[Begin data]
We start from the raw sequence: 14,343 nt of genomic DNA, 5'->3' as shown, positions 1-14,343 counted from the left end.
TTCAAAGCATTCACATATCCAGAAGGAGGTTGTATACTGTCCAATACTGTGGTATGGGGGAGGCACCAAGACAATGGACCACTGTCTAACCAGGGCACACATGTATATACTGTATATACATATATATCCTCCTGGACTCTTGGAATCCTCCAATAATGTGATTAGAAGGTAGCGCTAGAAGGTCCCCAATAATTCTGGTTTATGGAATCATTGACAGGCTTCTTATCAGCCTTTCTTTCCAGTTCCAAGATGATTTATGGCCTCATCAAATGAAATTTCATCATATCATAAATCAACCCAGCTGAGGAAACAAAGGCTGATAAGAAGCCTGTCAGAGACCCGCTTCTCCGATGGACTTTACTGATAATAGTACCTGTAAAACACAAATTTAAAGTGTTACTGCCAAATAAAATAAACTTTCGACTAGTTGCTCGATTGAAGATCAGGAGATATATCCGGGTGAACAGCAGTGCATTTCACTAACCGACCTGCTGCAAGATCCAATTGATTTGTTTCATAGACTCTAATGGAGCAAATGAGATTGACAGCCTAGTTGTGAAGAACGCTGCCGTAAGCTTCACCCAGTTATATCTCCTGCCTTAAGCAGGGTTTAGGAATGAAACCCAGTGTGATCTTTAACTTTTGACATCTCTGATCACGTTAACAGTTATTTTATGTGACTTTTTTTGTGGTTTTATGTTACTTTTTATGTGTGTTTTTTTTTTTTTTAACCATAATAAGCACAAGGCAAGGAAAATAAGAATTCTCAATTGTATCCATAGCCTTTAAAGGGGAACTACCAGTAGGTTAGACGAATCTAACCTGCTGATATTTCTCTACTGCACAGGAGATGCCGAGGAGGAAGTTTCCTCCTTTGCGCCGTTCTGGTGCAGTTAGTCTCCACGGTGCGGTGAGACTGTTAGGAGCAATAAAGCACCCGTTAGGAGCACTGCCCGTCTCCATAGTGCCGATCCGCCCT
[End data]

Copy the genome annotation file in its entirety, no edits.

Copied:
We start from the raw sequence: 14,343 nt of genomic DNA, 5'->3' as shown, positions 1-14,343 counted from the left end.
TTCAAAGCATTCACATATCCAGAAGGAGGTTGTATACTGTCCAATACTGTGGTATGGGGGAGGCACCAAGACAATGGACCACTGTCTAACCAGGGCACACATGTATATACTGTATATACATATATATCCTCCTGGACTCTTGGAATCCTCCAATAATGTGATTAGAAGGTAGCGCTAGAAGGTCCCCAATAATTCTGGTTTATGGAATCATTGACAGGCTTCTTATCAGCCTTTCTTTCCAGTTCCAAGATGATTTATGGCCTCATCAAATGAAATTTCATCATATCATAAATCAACCCAGCTGAGGAAACAAAGGCTGATAAGAAGCCTGTCAGAGACCCGCTTCTCCGATGGACTTTACTGATAATAGTACCTGTAAAACACAAATTTAAAGTGTTACTGCCAAATAAAATAAACTTTCGACTAGTTGCTCGATTGAAGATCAGGAGATATATCCGGGTGAACAGCAGTGCATTTCACTAACCGACCTGCTGCAAGATCCAATTGATTTGTTTCATAGACTCTAATGGAGCAAATGAGATTGACAGCCTAGTTGTGAAGAACGCTGCCGTAAGCTTCACCCAGTTATATCTCCTGCCTTAAGCAGGGTTTAGGAATGAAACCCAGTGTGATCTTTAACTTTTGACATCTCTGATCACGTTAACAGTTATTTTATGTGACTTTTTTTGTGGTTTTATGTTACTTTTTATGTGTGTTTTTTTTTTTTTTAACCATAATAAGCACAAGGCAAGGAAAATAAGAATTCTCAATTGTATCCATAGCCTTTAAAGGGGAACTACCAGTAGGTTAGACGAATCTAACCTGCTGATATTTCTCTACTGCACAGGAGATGCCGAGGAGGAAGTTTCCTCCTTTGCGCCGTTCTGGTGCAGTTAGTCTCCACGGTGCGGTGAGACTGTTAGGAGCAATAAAGCACCCGTTAGGAGCACTGCCCGTCTCCATAGTGCCGATCCGCCCT